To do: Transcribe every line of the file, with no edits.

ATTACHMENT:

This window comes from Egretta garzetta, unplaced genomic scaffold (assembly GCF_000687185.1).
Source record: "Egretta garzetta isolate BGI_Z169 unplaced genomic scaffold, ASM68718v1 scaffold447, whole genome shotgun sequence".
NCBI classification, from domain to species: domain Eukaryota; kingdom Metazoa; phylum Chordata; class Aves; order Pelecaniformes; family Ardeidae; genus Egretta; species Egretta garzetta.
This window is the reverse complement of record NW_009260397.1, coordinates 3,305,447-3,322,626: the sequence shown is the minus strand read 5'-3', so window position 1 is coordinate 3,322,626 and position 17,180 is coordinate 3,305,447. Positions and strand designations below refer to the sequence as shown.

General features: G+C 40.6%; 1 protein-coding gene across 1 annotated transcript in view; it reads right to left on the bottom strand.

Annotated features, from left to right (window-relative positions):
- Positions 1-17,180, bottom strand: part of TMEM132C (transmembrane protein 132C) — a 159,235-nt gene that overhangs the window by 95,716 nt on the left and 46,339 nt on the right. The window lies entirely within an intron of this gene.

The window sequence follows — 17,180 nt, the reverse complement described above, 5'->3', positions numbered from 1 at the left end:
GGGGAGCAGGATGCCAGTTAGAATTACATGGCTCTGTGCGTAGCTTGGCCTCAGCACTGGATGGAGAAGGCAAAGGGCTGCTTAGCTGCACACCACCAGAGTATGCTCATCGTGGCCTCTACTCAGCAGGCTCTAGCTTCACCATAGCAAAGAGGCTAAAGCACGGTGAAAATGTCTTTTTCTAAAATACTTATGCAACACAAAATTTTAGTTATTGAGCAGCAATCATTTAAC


This window comes from Egretta garzetta, unplaced genomic scaffold (assembly GCF_000687185.1).
Source record: "Egretta garzetta isolate BGI_Z169 unplaced genomic scaffold, ASM68718v1 scaffold447, whole genome shotgun sequence".
NCBI classification, from domain to species: domain Eukaryota; kingdom Metazoa; phylum Chordata; class Aves; order Pelecaniformes; family Ardeidae; genus Egretta; species Egretta garzetta.
This window is the reverse complement of record NW_009260397.1, coordinates 3,305,447-3,322,626: the sequence shown is the minus strand read 5'-3', so window position 1 is coordinate 3,322,626 and position 17,180 is coordinate 3,305,447. Positions and strand designations below refer to the sequence as shown.

General features: G+C 40.6%; 1 protein-coding gene across 1 annotated transcript in view; it reads right to left on the bottom strand.

Annotated features, from left to right (window-relative positions):
- Positions 1-17,180, bottom strand: part of TMEM132C (transmembrane protein 132C) — a 159,235-nt gene that overhangs the window by 95,716 nt on the left and 46,339 nt on the right. The window lies entirely within an intron of this gene.

The window sequence follows — 17,180 nt, the reverse complement described above, 5'->3', positions numbered from 1 at the left end:
GGGGAGCAGGATGCCAGTTAGAATTACATGGCTCTGTGCGTAGCTTGGCCTCAGCACTGGATGGAGAAGGCAAAGGGCTGCTTAGCTGCACACCACCAGAGTATGCTCATCGTGGCCTCTACTCAGCAGGCTCTAGCTTCACCATAGCAAAGAGGCTAAAGCACGGTGAAAATGTCTTTTTCTAAAATACTTATGCAACACAAAATTTTAGTTATTGAGCAGCAATCATTTAAC